Labor Unions

I was once elected as an officer of a labor union. I do not believe I would be willing to repeat that experience, for a large number of reasons.

Labor unions are divisive by nature. The justification for their existence depends on a division between company management, and the employees of that company, with the union standing between them. If that division does not exist, there is no need for the labor union.

Consider for a moment, a mountain stream. If you want clean water from the stream, and if the stream is currently filthy, what do you do? Do you extract the water and then clean it? That’s what a labor union is trying to do, but it’s not the best approach.

The wiser course of action is NOT to try to clean the filth out of the stream, but to instead move upstream and stop the filth from entering the stream in the first place.

If employees think a labor union is needed, to me it signifies the existence of a deeper problem with management. Management has some fundamental problems that they need to fix. Management needs to do a better job of communicating with the employees, and of involving the employees, and making them feel like they have a voice, and a place at the table. The company needs to COOPERATE with the employees, rather than DIVIDE from them via a labor union.

COOPERATION between employees and management is always the better answer. It also requires a one-ness between the employees and management where, if achieved, will make a labor union unnecessary.

I recently ran across an email I wrote in the fall of 2019.  I won't say who I wrote it to (it was someone that is active in labor unions), but I will otherwise share the entire email, below:


I am glad that your union has worked out for you. Conceptually the service that a union can provide seems good. I, however, could never get involved in one again. I don't have the stomach for it.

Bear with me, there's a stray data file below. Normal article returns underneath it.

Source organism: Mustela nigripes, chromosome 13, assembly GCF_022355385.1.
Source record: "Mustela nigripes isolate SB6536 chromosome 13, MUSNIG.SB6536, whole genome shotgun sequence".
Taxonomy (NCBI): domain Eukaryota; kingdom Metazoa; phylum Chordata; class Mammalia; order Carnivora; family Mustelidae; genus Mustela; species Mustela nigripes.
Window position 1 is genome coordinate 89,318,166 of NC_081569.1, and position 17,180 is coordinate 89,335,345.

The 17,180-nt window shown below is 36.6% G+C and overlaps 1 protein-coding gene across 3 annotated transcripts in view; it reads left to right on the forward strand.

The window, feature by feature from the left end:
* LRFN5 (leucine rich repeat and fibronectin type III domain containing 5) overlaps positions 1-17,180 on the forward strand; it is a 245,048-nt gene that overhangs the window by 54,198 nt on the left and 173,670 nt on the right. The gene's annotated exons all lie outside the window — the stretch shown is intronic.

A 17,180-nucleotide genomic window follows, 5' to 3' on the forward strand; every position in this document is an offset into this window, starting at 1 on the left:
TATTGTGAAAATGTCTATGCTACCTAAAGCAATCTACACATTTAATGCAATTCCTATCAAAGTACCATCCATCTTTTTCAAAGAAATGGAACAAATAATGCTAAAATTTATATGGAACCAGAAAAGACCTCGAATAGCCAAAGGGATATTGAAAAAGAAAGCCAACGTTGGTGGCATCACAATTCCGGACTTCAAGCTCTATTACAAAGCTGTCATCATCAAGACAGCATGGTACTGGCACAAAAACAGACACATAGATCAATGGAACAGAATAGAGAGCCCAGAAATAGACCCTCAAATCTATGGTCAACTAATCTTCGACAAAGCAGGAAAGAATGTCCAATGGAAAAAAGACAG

I think there was a time for unions, but in my opinion that time is over. Today the government provides much of the protection that a union provided in the past, making the union redundant and unnecessary. Every particle of overhead added to the production process, including the overhead of a union, ultimately has to be paid for via the production of the workers.

Total production divided by the worker population equals the average real wage on a per capita basis. Nothing can exist unless it is produced, and nothing can be consumed unless it exists. The total production determines the total size of the pie, and the worker population determines how many pieces it can be potentially be subdivided into (i.e, the "average" wage).

So, the only way to give people a *real* raise, on average, is to increase the production on a per-capita basis. Otherwise all you are doing is redistributing the sizes of the slices of the pie, and not contributing in any meaningful way to a real raise, on average.

Production is controlled by energy input into the production process multiplied by the efficiency ratio of that energy. For human labor, that energy in turn comes from the food that human's eat, and that energy in turn comes from plants (or animals that eat the plants), and the plants derive their energy from the sun.  This means the ultimate source of human labor energy is derived from the sun, making it a *very* bad overall efficiency ratio for production.

That is why we employ various tools for production. These tools in turn derive their energy primarily from stored energy of fossil fuels, with some nuclear, solar, and other energy sources thrown in the mix. Thus, when mankind first started turning to these energy sources, it resulted in increased overall energy input into the production process, which in turn produced the first *real* wage increases for humanity. These real wage increases occurred during the industrial revolution. Labor unions like to claim they are responsible for it. But they are not.

Unless we further increase the energy input, such as turning to nuclear energy, at this time the only way to increase real wages (on average) is to increase the efficiency factor involved in production. Cooperation has the potential to do just that, and Unions have the potential to aid in cooperation. But I've never seen it actually work that way.

No, I want nothing to do with unions again. But I'm glad that yours seems to be working for you.